How Does Steinbeck Make Lennie's Death Seem Inevitable in 'of Mice and Men'?

1800 Words Jun 14th, 2013 8 Pages
How does Steinbeck make Lennie's death seem inevitable in 'Of Mice and Men'?

Of Mice and Men, published by John Steinbeck in 1937, is set in the Salinas Valley of California during the Great Depression.The novels two main characters, George and Lennie, embody the American struggle to survive the Depression, but the novel is timeless because it captures the personal isolation and suffering present in the land of opportunity. During the last scene George tells Lennie to take off his hat and look across the river while he describes their farm. He tells Lennie about the rabbits, and promises that nobody will ever be mean to him again. “Le’s do it now,” Lennie says. “Le’s get that place now.” George agrees. He raises Carlson’s gun, which
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It's just in their head. They're all the time talkin' about it, but it's jus' in their head.” Chapter 4.
Again it signifies the migrant workers of the time, searching for work and never losing hope and always having the american dream in mind. The thought that keeps them going is that one day they'll make enough money and have land of their own, but the Great Depression was really tough and that just didn't happen to everyone who wished for it.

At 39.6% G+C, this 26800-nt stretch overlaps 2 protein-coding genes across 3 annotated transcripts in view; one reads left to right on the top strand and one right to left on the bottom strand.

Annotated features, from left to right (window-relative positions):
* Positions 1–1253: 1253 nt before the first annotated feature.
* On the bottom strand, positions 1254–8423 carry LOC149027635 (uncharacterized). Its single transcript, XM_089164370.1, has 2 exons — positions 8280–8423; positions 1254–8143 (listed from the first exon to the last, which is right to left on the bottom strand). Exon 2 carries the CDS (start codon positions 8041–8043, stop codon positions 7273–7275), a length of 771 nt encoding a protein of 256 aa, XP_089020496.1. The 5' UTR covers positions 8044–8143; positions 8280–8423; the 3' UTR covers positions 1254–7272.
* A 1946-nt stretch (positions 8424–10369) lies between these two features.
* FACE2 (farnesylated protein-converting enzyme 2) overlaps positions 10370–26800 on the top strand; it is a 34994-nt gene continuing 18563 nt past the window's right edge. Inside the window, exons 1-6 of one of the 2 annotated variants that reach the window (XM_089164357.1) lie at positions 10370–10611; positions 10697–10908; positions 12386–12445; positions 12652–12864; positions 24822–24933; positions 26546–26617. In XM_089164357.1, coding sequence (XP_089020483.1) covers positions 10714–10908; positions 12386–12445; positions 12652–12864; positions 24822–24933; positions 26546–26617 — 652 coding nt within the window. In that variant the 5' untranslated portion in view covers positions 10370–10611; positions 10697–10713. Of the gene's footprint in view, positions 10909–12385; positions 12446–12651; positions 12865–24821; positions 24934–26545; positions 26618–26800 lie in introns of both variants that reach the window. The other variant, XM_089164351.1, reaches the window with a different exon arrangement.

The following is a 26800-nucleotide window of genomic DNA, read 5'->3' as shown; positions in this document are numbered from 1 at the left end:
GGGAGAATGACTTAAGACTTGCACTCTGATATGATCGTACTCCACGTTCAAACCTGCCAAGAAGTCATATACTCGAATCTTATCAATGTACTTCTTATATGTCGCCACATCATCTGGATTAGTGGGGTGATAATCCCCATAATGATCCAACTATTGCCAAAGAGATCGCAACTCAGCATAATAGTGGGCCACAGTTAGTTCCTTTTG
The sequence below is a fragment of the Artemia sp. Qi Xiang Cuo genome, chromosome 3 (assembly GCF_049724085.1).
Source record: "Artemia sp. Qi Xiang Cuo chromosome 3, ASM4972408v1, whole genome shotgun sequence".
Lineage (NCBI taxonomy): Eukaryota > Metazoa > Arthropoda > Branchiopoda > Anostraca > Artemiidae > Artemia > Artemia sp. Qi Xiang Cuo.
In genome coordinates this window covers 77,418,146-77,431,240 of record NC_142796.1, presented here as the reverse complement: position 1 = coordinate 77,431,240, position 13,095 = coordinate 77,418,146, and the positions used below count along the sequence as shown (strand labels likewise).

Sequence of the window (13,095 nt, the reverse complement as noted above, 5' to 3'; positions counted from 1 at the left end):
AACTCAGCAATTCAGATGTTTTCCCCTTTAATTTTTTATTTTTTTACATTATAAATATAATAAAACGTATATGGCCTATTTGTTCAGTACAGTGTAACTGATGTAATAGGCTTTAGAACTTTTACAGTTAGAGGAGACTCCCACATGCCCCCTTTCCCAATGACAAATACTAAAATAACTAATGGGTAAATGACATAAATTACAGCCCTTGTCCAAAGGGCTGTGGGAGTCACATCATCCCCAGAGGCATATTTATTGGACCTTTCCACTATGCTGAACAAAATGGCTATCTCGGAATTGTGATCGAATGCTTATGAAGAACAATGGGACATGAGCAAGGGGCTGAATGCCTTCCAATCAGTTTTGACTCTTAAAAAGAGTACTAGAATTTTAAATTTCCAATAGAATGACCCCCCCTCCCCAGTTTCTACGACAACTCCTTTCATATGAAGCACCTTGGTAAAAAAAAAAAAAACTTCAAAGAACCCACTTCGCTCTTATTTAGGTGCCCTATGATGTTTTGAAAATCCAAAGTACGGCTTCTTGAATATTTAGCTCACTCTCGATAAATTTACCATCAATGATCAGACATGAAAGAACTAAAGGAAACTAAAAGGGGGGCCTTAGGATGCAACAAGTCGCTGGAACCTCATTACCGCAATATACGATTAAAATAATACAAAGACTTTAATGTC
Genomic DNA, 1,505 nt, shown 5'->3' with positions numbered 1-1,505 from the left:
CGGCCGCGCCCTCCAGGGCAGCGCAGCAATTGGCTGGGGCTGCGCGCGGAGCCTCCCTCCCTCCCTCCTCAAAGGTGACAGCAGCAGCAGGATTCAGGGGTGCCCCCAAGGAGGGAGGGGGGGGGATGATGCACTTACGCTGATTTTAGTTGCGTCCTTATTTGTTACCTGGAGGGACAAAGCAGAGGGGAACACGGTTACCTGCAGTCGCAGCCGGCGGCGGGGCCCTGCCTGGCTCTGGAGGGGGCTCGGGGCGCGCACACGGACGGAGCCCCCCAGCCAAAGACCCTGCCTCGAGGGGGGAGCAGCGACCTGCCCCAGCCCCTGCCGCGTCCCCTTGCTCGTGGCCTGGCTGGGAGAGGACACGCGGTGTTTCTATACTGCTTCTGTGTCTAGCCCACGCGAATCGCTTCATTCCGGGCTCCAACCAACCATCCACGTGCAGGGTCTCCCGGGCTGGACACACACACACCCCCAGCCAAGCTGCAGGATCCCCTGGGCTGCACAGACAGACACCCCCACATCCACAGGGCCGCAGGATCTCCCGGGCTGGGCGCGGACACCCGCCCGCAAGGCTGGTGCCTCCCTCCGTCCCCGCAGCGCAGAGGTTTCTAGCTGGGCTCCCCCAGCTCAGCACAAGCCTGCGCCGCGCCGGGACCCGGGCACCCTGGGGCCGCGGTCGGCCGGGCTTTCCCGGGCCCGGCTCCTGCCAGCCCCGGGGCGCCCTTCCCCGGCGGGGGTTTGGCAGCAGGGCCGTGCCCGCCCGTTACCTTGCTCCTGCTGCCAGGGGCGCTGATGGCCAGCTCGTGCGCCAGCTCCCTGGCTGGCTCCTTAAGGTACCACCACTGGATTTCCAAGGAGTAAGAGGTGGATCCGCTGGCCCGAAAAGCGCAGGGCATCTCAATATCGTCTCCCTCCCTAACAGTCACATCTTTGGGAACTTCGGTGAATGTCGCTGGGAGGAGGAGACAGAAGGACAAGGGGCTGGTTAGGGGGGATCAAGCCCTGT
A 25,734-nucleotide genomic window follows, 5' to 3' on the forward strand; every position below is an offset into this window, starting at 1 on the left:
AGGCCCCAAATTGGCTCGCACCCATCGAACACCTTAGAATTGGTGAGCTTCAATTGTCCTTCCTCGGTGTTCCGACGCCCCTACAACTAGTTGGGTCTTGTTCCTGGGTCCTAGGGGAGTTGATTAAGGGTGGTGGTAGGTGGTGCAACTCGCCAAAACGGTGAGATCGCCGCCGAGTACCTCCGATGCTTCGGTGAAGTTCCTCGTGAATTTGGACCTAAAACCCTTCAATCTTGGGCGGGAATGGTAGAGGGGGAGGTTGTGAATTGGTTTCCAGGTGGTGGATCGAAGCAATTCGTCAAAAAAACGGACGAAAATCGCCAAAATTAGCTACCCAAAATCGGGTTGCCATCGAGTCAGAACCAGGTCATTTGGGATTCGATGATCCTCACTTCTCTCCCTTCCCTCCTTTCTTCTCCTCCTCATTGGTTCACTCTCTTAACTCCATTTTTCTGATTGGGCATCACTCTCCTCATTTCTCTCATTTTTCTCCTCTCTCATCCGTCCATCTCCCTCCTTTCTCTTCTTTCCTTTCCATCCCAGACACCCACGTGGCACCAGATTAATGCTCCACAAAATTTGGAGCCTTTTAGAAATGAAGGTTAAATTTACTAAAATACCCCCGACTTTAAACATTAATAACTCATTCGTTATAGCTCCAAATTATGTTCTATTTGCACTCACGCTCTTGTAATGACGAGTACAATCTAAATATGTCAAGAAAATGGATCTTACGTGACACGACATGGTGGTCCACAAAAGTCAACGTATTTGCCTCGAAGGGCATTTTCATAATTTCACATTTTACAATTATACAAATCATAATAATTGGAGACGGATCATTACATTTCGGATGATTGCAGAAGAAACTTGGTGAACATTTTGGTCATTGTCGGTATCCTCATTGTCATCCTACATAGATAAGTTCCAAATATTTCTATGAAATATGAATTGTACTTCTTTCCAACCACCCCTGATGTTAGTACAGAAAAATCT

The American Dream is a dream of a land in which life should be better, richer, fuller and with opportunity for each. It is a dream of social order in which each man and woman should be able to achieve the fullest stature of which they are capable of, and be recognized for what they are, regardless of the circumstances of birth or position.
George and Lennie's main ambition is to "get the jack together" purchase a few acres of land they can call their own, "an' live off the fatta the lan'. This is their dream and their dream, however, cannot exist without friendship. The constant repetition of the way things will be is what keeps the dream alive in Lennie. George needs Lennie just as much as Lennie needs him, which is apparent at the end of the novel. When George kills Lennie, he also kills the friendship, which results in the death of the dream within him.
All the characters wish to change their lives in some fashion, but none are capable of doing so; they all have dreams, and it is only the dream that varies from person to

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